My research is focused on identifying methods of using apoptotic cell death in the treatment of cancer
The research in my laboratory studies the therapeutic potential of apoptotic cell death in the treatment of cancer. The tumor necrosis family member, TRAIL/Apo-2 ligand, is a potent inducer of tumor cell apoptosis, but is non-toxic against normal cell and tissues, suggesting that TRAIL might be administered as an antitumor therapeutic without the side effects seen with other TNF family members, namely TNF and Fas ligand, and traditional chemotherapeutics.
Employment of various gene delivery systems, such as non-replicative viral vectors, is making it possible to administer genes directly into tumors sites in situ. Using this technology, a recombinant, replication-deficient adenoviral vector encoding the full-length TRAIL cDNA (Ad-TRAIL) was developed in the laboratory as a way to induce tumor cell death. Current experiments are investigating the ability of Ad-TRAIL to activate systemic antitumor immunity.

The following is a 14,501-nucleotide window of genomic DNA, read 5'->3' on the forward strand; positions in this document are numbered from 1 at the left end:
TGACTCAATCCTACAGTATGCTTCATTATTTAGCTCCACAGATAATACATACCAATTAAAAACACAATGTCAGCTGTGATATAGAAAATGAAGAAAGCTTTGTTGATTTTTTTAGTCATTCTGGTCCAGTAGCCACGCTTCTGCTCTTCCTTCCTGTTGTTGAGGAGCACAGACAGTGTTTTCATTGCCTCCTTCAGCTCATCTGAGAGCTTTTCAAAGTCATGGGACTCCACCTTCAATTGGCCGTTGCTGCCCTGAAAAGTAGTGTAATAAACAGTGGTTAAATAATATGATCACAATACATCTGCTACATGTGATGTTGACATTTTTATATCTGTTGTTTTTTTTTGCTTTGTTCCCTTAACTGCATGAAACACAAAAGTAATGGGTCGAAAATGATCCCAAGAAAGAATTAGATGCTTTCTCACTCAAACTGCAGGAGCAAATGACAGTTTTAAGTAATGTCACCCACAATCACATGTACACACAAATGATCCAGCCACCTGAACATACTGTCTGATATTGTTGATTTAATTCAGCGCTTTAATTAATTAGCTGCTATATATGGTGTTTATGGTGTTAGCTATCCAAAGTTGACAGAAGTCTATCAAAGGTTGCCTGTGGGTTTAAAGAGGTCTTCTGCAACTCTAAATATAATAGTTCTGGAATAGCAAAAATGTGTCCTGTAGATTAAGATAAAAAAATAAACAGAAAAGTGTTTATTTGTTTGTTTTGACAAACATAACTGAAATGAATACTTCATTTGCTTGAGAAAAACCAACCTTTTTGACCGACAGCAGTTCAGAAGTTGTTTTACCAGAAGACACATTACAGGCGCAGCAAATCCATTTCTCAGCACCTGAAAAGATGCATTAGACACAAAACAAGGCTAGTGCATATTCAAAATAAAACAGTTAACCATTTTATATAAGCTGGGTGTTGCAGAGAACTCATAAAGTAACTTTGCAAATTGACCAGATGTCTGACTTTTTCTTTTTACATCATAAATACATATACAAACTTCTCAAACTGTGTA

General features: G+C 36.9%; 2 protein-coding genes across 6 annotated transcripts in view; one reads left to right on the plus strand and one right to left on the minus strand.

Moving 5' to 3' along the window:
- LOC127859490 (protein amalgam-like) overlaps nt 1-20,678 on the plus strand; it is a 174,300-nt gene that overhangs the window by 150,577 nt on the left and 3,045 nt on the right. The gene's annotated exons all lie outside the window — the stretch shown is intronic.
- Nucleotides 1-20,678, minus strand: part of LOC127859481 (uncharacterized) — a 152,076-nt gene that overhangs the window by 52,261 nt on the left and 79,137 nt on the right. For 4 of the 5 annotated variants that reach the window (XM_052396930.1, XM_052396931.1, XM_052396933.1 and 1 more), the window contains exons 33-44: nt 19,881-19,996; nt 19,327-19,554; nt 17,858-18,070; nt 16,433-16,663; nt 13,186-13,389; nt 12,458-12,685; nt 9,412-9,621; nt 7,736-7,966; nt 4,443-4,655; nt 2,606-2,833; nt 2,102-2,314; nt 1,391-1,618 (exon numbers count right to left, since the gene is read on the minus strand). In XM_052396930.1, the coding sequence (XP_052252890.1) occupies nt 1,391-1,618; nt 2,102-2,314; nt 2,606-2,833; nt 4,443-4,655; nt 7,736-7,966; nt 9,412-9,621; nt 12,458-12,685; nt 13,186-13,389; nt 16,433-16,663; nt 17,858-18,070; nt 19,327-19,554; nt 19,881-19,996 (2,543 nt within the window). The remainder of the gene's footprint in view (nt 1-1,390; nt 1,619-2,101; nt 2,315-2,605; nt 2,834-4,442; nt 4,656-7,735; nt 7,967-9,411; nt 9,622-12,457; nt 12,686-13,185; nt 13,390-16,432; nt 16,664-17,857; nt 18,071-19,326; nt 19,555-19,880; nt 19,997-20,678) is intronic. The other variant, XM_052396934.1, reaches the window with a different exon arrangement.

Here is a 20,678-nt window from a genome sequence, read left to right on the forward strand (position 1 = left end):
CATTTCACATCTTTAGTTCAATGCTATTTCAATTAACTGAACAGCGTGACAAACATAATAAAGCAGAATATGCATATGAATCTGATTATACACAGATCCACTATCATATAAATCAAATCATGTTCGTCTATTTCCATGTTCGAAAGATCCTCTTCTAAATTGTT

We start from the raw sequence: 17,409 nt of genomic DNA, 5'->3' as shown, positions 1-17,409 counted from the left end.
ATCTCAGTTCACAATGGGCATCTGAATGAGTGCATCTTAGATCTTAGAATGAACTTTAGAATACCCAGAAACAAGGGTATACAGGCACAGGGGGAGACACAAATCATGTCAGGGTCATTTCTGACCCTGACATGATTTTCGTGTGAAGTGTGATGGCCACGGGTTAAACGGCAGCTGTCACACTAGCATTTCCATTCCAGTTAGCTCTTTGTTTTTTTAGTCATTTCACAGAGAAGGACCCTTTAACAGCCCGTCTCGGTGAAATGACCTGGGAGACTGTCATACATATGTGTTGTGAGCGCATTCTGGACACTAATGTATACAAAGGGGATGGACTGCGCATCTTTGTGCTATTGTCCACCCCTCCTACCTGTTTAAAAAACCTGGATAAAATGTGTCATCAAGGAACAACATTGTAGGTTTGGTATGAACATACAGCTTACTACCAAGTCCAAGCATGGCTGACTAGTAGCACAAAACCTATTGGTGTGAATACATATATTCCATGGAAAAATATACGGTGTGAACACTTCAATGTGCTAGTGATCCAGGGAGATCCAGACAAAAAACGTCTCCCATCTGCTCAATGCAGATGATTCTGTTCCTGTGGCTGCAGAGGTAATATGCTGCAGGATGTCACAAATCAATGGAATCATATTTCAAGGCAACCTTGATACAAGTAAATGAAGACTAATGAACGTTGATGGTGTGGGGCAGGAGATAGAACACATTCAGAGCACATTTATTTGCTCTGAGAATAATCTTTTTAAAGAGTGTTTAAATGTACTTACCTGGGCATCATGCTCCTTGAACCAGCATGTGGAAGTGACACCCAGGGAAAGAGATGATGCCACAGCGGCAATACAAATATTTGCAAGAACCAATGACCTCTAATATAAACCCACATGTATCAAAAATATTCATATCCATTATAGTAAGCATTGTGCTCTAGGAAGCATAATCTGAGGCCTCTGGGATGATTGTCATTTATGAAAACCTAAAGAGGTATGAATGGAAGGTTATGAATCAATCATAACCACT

Additional studies are investigating: 1) the role of the innate immune system, specifically neutrophils, in the anti-tumor response activated by Mycobacterium bovis BCG intravesical therapy for bladder cancer; 2) the role of TRAIL in the immune response to influenza infection; and 3) the ability of apoptotic cells to influence the immune response.